On numerous occasions, U.S. officials have spoken of the "war on terrorism." However, the final report of the 9/11 Commission criticizes the government for its vague definition of the threat. But, there is concern about publicly defining the threat too precisely.
All available evidence nails responsibility for the attacks of September 11, 2001, squarely on Osama bin Laden and his cadre of Islamic radicals, dubbed al-Qaida. But U.S. officials, including President Bush, generally speak only of the "war on terrorism" and usually shy away from more specific references.
In its report, the 9/11 Commission investigating the attacks in the United States says the enemy is not just some generic evil dubbed "terrorism." The report says such vagueness blurs the strategy for fighting the threat.
In a VOA interview, 9/11 Commission member Jamie Gorelick says the commission concurred that the threat facing the United States is specific and should be clearly defined.
"We feel very strongly that to date our government has ineptly defined the enemy as terrorism. Terrorism is a tool. It is not an enemy in and of itself," she said. "And our problem is not any kind of terrorism. It is Islamist extremist terrorism."
Ms. Gorelick says the commission felt that mislabeling the enemy can mean using the wrong tactics to fight it.
"And we focus very carefully on that enemy because if you misappreciate [do not appreciate] who the enemy is, your tactics will be wrong," she said.
But the word "Islamist" rarely creeps into official U.S. statements. U.S. officials have time and again said that the United States is not fighting the Islamic faith, only a relatively small group of fanatics who exploit the Muslim faith for political goals.
Speaking to VOA on the condition that his identity not be revealed, a senior U.S. intelligence officer says U.S. officials are afraid of being labeled anti-Muslim.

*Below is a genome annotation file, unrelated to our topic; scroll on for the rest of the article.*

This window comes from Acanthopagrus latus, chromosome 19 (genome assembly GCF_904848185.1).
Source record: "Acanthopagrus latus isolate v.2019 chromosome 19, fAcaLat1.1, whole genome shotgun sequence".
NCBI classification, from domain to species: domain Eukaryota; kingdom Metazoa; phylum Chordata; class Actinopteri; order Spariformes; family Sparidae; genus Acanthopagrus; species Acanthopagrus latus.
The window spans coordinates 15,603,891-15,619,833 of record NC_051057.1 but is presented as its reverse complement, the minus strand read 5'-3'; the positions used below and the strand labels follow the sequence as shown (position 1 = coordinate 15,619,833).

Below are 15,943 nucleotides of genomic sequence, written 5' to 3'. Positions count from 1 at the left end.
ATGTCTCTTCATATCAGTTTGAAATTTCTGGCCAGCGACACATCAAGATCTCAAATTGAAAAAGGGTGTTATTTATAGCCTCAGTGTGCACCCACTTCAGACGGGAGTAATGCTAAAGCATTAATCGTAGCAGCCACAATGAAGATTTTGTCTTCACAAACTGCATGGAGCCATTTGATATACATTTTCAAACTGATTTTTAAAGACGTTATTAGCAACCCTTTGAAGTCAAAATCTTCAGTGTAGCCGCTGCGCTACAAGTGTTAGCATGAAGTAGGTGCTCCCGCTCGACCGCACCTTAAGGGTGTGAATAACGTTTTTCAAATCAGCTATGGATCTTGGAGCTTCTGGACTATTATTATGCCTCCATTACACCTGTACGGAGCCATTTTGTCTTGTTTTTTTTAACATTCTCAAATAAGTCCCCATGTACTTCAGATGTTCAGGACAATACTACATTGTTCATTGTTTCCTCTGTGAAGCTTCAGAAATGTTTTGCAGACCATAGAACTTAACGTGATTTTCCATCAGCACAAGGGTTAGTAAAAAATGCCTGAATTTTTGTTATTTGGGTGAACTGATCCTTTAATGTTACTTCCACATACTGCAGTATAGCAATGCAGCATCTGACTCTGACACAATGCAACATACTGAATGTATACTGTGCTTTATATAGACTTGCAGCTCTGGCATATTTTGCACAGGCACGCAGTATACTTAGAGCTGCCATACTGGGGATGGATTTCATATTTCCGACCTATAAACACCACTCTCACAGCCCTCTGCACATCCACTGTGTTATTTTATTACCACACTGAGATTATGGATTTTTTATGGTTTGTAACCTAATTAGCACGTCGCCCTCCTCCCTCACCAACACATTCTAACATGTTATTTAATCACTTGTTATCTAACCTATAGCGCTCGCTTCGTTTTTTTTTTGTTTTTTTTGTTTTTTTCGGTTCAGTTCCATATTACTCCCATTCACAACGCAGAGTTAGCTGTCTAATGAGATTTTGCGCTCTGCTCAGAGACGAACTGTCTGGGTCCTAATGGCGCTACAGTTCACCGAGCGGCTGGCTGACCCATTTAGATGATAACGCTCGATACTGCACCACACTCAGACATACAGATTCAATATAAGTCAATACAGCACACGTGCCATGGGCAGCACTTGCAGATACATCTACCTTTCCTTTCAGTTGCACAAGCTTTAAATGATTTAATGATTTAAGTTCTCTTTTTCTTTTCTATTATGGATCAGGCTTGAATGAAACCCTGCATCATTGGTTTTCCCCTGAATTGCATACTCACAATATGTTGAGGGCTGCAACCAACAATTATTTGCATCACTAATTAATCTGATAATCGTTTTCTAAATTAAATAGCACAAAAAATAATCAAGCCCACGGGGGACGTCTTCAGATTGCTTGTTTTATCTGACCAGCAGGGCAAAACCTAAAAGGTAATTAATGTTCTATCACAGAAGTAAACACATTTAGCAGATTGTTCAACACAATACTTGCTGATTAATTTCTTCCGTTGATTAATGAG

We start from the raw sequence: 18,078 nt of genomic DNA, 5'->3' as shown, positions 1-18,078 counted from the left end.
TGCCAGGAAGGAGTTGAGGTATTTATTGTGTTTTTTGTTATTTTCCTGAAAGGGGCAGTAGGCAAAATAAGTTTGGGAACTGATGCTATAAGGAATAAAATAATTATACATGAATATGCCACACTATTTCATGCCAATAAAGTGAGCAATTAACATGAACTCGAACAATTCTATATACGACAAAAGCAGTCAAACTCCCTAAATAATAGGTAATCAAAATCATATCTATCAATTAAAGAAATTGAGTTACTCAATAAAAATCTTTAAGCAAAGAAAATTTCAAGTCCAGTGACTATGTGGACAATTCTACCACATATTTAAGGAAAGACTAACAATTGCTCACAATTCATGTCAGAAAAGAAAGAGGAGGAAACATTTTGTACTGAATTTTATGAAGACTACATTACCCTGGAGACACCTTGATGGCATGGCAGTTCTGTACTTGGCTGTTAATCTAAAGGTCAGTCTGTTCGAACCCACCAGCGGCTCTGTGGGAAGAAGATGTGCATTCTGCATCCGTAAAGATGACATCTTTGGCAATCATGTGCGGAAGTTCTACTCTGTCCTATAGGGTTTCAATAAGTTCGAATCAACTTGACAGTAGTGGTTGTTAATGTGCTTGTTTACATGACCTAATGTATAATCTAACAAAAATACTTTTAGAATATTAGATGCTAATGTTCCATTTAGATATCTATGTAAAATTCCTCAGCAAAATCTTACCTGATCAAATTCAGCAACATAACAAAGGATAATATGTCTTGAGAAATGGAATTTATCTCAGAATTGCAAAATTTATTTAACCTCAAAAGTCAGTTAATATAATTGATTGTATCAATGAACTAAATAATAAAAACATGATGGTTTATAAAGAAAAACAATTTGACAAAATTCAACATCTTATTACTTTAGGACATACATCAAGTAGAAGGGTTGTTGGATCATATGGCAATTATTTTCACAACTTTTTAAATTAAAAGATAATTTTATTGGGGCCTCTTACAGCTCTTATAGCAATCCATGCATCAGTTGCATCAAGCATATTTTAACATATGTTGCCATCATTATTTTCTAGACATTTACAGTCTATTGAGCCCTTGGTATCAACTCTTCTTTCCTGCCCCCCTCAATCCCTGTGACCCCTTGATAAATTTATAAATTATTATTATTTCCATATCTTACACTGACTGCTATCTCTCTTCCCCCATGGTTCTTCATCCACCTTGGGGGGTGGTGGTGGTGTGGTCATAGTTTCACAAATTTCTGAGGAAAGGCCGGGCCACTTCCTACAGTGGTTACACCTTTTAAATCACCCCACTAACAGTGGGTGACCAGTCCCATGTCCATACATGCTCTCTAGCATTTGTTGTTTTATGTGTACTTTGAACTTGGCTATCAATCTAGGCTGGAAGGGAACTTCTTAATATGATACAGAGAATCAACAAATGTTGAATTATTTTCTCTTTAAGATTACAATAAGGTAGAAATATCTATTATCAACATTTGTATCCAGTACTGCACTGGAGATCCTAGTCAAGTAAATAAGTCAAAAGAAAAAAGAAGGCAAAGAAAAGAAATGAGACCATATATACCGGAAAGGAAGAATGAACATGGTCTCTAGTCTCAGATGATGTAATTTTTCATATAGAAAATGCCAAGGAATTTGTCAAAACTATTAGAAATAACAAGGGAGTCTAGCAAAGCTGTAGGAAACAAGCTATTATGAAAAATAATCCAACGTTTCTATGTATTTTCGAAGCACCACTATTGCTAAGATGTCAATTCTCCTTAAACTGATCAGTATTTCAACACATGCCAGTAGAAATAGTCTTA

"If you don't want to say, which our politicians and our senior bureaucrats don't want to say, if you don't want to say that we're at war with Islam, you certainly have to argue that part of Islam is at war with us," he said. "And I think a growing part of Islam is at war with us. 'War on terror' is just a convenient way to avoid being politically incorrect."
Ms. Gorelick says officials, and that includes the 9/11 commission members, are very conscious that discussing the specific threat as Islamic radicalism instead of just "terrorism" risks being characterized as anti-Muslim by bin Laden sympathizers.
The intelligence official, who under the pen name "Anonymous" has written a critique of U.S. anti-terror efforts called "Imperial Hubris", says that Osama bin Laden has been able to win support in the Islamic world because he has portrayed U.S. policies toward places like Iraq, Afghanistan, Israel, and Saudi Arabia as "anti-Islamic."
"Perhaps his greatest genius is to focus on a limited number of American policies that are viewed in the Muslim world and across the Islamic spectrum, across from liberal Muslims to militant Muslims, if you can use those terms, as an attack on Islam, as an attack on Muslims," he said. "And until we get that, I really don't know how we're going to emerge victorious in this struggle."
But 9/11 Commissioner Gorelick says, the threat has to be labeled for what it is in order to fight it correctly.